Quote:
Mary Malmros wrote:
For me, I'd say it's more like an inductive proof. Most people only ever learn deductive reasoning: A leads to B, B leads to C, and so on. But there's also this thing called inductive reasoning, where you start by assuming that what you want to prove is so...then prove a base case...then prove that if the base case is true for x, it's also true for x+1. Aikido is like that: I see someone doing something, I can't see how they're doing it (I can't deduce it)...but I can see that it is being done. So the conclusion is true, I just don't know (yet) how to get from here to there. And that's where I have to start out by "proving" (on the mat, the hard way) that the base case is true...and then it's a long, long series of "proving" that if it's true for x, it's also true for x+1.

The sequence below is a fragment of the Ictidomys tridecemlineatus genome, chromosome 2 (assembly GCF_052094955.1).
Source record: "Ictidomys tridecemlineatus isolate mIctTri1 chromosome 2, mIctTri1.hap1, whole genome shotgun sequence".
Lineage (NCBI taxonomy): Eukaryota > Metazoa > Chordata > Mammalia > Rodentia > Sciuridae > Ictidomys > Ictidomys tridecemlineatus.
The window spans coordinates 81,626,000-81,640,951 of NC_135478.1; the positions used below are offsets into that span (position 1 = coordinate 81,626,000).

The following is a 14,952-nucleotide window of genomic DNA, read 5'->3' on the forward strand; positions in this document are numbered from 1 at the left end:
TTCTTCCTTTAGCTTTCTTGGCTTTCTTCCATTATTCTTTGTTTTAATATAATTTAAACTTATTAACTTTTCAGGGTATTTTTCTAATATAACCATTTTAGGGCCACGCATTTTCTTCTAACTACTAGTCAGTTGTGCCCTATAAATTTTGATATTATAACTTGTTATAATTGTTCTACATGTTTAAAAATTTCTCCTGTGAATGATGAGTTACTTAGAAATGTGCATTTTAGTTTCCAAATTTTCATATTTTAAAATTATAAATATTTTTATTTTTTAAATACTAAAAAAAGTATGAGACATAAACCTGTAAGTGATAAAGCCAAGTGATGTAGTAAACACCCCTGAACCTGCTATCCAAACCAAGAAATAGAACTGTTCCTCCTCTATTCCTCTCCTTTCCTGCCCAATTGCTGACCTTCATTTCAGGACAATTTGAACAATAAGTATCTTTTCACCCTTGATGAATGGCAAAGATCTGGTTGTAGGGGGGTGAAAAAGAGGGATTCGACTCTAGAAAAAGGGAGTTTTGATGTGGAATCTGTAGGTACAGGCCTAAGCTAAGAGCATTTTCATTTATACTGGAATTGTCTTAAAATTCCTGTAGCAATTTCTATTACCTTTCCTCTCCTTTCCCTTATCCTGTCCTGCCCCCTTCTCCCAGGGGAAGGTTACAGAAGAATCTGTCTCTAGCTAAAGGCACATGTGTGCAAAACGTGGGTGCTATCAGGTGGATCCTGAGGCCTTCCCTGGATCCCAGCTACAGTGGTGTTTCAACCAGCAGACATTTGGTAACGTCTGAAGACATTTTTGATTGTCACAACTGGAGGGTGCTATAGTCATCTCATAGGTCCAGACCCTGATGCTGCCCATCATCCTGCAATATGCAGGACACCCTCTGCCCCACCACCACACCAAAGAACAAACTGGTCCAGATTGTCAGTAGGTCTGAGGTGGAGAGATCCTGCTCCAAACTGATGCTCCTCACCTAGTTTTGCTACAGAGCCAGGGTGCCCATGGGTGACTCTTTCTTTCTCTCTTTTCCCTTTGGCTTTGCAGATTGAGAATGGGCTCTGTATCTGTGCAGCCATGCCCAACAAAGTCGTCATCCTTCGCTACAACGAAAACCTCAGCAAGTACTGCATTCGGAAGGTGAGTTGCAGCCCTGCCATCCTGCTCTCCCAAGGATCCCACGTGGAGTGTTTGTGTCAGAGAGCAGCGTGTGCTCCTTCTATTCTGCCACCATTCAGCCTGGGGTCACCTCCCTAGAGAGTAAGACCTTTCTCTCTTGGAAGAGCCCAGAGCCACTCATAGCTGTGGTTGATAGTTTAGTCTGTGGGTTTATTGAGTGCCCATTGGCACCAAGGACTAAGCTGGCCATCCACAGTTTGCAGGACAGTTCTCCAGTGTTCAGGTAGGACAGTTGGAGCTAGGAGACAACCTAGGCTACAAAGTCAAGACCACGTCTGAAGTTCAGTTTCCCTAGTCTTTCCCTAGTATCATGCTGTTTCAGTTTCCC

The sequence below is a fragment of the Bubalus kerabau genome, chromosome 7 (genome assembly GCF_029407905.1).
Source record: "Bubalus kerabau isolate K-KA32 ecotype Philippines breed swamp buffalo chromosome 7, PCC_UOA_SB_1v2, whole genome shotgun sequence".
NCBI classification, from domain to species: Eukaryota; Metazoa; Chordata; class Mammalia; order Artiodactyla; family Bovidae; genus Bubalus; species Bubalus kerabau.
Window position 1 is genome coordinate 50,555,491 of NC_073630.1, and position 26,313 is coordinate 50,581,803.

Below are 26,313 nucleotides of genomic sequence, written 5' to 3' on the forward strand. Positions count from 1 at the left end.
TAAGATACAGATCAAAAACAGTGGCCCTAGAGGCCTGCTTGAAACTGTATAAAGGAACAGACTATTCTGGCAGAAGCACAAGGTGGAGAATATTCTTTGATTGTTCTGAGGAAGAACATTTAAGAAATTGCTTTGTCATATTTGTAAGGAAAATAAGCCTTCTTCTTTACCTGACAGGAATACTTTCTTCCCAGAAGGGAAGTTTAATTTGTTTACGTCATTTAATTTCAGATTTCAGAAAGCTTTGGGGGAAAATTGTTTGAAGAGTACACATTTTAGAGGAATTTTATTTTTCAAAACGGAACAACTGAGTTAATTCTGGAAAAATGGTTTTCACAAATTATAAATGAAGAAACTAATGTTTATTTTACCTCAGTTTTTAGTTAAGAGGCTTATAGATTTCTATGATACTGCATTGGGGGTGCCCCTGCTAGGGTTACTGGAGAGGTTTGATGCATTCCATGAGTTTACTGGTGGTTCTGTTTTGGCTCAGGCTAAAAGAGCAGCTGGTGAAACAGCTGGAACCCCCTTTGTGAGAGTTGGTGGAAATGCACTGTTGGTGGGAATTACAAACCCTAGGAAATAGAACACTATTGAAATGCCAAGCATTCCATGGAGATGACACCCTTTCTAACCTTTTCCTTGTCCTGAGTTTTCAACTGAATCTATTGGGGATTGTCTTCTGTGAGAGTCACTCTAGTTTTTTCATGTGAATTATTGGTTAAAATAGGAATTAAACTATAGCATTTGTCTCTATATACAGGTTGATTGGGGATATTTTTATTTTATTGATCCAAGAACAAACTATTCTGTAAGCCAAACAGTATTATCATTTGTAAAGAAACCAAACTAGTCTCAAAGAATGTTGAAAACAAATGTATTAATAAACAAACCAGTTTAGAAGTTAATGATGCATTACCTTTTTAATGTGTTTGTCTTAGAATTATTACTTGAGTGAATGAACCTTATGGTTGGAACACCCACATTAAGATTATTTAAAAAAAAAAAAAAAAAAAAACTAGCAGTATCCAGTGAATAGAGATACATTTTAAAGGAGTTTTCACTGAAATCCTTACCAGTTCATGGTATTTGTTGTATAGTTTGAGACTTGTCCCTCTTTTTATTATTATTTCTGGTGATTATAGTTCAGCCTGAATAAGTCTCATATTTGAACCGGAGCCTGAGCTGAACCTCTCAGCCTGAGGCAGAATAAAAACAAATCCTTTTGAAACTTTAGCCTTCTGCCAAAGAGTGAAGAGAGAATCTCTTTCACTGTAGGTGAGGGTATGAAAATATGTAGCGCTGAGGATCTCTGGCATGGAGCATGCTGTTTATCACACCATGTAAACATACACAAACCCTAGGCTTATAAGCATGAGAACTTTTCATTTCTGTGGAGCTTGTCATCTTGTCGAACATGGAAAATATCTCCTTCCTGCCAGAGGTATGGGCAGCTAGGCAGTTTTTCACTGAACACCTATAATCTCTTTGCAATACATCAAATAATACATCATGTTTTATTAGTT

I think thst is a good way to deduce things. However, if x+1 equals something for you that doesn't mean that x+1 equals the same thing for someone else because Aikido is not math.